Approximately 2.8 million Americans have epilepsy. You should also know that some patients have drug-resistant epilepsy—epilepsy that cannot be controlled by medications—and should be evaluated for surgery. At MedStar Georgetown University Hospital, our doctors are experts in diagnosing and treating epilepsy and use sophisticated tools to establish a definitive diagnosis in the Epilepsy Monitoring Unit.
On this page, you will find information about:
- Understanding epileptic seizures
- Symptoms of epileptic seizures
- Non-epileptic seizures
- Types of epileptic seizures
- First-aid for seizures
Understanding Epileptic Seizures
Normal brain activity involves flow of electrical energy. When the energy flows in a controlled manner, you function well. When the brain cells malfunction and keep firing electrical signals, you experience an epileptic seizure. The energy surging through your brain causes the seizure. The electrical disturbance always begins in the brain, but may affect any part of your body. Your symptoms can be relatively minor or more extensive.
Symptoms of Epileptic Seizures
Minor symptoms may include:
- Clouded awareness
- Difficulty communicating
Symptoms that are more extensive may involve:
- Loss of consciousness
- Uncontrolled muscle movements
The severity of your symptoms depends on several factors, including where the disturbance is occurring in your brain and how long your seizure lasts. While most seizures last only a minute or two, you may experience lingering confusion afterwards.
In order for you to be diagnosed with epilepsy, you must have had at least two unprovoked seizures. Learn more about seizure signs and symptoms.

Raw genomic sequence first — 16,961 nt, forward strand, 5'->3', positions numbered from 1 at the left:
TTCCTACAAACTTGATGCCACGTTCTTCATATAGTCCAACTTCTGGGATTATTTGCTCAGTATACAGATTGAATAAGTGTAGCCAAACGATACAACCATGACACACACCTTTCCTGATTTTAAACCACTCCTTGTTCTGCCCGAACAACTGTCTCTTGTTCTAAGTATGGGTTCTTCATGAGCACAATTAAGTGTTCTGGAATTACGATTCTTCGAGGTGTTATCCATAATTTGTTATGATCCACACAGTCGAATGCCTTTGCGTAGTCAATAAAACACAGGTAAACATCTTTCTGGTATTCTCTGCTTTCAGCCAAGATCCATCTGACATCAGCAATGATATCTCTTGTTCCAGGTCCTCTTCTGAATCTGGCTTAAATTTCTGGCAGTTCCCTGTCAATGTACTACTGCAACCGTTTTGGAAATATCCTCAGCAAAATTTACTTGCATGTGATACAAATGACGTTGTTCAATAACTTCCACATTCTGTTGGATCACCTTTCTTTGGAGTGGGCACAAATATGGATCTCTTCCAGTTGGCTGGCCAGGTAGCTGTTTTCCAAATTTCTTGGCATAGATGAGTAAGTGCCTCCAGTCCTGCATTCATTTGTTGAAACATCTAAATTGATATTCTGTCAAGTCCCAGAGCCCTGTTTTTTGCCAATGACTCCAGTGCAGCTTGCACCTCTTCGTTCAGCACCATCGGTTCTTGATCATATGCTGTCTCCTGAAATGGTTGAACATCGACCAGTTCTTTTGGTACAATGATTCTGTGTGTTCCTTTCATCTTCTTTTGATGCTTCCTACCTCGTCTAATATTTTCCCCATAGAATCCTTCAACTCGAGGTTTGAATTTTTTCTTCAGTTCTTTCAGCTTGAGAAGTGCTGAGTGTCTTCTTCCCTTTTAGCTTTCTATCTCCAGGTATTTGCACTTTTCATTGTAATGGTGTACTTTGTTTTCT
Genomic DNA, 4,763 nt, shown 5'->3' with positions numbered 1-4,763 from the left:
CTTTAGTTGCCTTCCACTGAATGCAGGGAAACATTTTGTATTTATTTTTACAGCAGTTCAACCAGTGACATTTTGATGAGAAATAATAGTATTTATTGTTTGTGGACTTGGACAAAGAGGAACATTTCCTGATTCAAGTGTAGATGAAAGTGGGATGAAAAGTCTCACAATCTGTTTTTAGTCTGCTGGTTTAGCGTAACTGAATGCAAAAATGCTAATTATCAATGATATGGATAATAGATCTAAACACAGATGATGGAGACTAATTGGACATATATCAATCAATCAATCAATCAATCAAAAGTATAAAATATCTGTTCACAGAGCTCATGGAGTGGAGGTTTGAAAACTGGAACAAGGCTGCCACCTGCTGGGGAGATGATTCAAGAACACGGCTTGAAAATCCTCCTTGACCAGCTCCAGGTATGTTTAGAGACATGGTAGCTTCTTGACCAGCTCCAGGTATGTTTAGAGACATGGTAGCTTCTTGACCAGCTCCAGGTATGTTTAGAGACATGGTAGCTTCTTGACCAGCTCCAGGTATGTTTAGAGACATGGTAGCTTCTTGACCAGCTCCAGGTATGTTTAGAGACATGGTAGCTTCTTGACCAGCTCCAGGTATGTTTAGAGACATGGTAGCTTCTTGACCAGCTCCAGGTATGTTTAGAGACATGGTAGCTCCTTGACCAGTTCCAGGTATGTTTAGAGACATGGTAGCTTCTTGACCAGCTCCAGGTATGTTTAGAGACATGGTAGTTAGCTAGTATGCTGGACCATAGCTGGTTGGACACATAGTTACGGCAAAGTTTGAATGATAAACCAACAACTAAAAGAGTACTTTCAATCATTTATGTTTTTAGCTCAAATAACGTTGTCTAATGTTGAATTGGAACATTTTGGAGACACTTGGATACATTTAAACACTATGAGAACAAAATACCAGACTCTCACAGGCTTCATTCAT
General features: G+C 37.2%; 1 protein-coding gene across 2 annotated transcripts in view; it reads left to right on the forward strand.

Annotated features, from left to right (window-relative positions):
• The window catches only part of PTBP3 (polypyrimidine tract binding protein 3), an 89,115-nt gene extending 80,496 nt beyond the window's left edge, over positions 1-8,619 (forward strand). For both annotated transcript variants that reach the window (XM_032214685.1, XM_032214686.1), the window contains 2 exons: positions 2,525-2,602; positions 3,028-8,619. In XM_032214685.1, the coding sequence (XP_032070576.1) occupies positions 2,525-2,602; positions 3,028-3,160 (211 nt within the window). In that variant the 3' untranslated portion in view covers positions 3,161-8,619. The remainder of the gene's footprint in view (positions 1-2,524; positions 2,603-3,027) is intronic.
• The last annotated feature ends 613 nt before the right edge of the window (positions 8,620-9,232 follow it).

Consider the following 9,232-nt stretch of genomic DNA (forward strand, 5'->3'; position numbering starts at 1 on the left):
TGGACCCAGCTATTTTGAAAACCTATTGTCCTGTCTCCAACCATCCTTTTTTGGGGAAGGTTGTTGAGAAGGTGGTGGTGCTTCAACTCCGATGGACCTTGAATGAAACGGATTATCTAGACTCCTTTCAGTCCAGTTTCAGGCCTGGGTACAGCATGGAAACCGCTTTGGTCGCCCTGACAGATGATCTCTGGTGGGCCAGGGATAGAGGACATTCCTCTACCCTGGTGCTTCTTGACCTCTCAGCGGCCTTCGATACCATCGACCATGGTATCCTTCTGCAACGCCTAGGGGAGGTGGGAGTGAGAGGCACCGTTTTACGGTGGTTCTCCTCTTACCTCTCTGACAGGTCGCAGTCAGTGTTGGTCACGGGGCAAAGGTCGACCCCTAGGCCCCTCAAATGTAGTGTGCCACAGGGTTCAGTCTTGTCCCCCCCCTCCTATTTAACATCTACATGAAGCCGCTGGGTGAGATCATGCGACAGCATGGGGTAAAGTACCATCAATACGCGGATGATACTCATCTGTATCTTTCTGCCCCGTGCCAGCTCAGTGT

Not all seizures are caused by epilepsy. These are known as non-epileptic seizures, or NES. NES are not caused by abnormal electrical activity, and are relatively common. Learn more about non-epileptic seizures.
Some people with NES also have epileptic seizures. If you have both types of seizures, we will help you and your family to learn how to tell them apart. Our medical team at The Comprehensive Epilepsy Center will use the most sophisticated diagnostic tools available in order to determine the type of seizure you have had, and to help you manage your symptoms. You will feel as prepared as you can possibly be.
Types of Epileptic Seizures
If your seizures are epileptic, they fall into two main categories:
- Generalized seizures – These kinds of seizures involve the entire brain. Because of the extensive area affected, symptoms always include loss of consciousness.
- Partial seizures – These kinds of seizures originate in a single area of the brain. Depending on the affected area, partial seizures can affect different physical, emotional or sensory functions. Patients who experience partial seizures may benefit from epilepsy surgery.
Learn more about treatments for epilepsy at MedStar Georgetown University Hospital.
There are several types of generalized seizures:
- Absence seizures (formerly referred to as petit mal seizures) – This type of seizure can cause a brief (10–20 second) loss of consciousness and staring. Symptoms are so fleeting that they may go unnoticed for some time. This type of generalized seizure is more likely to affect children.
- Myoclonic seizures – This type of seizure may cause you to lose consciousness and experience rapid, brief muscle contractions. The affected muscles will usually contract on both sides of the body at the same time. To a bystander, it may look like sudden jerks or clumsiness.